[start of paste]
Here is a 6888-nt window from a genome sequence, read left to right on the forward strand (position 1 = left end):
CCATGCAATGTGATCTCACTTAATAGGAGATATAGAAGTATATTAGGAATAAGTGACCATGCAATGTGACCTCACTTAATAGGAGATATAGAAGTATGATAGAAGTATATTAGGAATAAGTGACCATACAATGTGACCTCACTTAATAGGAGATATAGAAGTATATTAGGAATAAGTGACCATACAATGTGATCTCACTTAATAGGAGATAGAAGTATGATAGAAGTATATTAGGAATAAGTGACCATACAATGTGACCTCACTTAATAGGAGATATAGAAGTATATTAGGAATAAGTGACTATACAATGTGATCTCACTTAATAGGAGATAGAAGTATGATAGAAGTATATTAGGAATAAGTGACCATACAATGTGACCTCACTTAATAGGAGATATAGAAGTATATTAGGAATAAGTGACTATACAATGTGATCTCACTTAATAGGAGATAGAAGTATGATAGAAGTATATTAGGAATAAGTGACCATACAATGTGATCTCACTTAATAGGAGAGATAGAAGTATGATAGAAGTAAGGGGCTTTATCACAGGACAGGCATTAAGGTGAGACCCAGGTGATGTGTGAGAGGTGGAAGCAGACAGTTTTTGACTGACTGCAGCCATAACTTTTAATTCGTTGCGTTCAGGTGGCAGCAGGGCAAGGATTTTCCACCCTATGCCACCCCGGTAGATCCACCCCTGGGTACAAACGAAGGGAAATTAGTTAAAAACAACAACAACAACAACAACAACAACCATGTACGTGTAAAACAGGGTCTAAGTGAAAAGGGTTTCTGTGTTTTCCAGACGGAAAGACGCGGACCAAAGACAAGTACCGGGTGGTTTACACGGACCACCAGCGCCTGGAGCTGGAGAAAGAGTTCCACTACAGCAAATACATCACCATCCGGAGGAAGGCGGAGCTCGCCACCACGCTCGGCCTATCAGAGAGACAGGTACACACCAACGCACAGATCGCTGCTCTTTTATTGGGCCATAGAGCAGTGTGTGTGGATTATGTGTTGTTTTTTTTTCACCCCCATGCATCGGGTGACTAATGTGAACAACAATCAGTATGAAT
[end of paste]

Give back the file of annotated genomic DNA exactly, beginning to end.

Here is a 6888-nt window from a genome sequence, read left to right on the forward strand (position 1 = left end):
CCATGCAATGTGATCTCACTTAATAGGAGATATAGAAGTATATTAGGAATAAGTGACCATGCAATGTGACCTCACTTAATAGGAGATATAGAAGTATGATAGAAGTATATTAGGAATAAGTGACCATACAATGTGACCTCACTTAATAGGAGATATAGAAGTATATTAGGAATAAGTGACCATACAATGTGATCTCACTTAATAGGAGATAGAAGTATGATAGAAGTATATTAGGAATAAGTGACCATACAATGTGACCTCACTTAATAGGAGATATAGAAGTATATTAGGAATAAGTGACTATACAATGTGATCTCACTTAATAGGAGATAGAAGTATGATAGAAGTATATTAGGAATAAGTGACCATACAATGTGACCTCACTTAATAGGAGATATAGAAGTATATTAGGAATAAGTGACTATACAATGTGATCTCACTTAATAGGAGATAGAAGTATGATAGAAGTATATTAGGAATAAGTGACCATACAATGTGATCTCACTTAATAGGAGAGATAGAAGTATGATAGAAGTAAGGGGCTTTATCACAGGACAGGCATTAAGGTGAGACCCAGGTGATGTGTGAGAGGTGGAAGCAGACAGTTTTTGACTGACTGCAGCCATAACTTTTAATTCGTTGCGTTCAGGTGGCAGCAGGGCAAGGATTTTCCACCCTATGCCACCCCGGTAGATCCACCCCTGGGTACAAACGAAGGGAAATTAGTTAAAAACAACAACAACAACAACAACAACAACCATGTACGTGTAAAACAGGGTCTAAGTGAAAAGGGTTTCTGTGTTTTCCAGACGGAAAGACGCGGACCAAAGACAAGTACCGGGTGGTTTACACGGACCACCAGCGCCTGGAGCTGGAGAAAGAGTTCCACTACAGCAAATACATCACCATCCGGAGGAAGGCGGAGCTCGCCACCACGCTCGGCCTATCAGAGAGACAGGTACACACCAACGCACAGATCGCTGCTCTTTTATTGGGCCATAGAGCAGTGTGTGTGGATTATGTGTTGTTTTTTTTTCACCCCCATGCATCGGGTGACTAATGTGAACAACAATCAGTATGAAT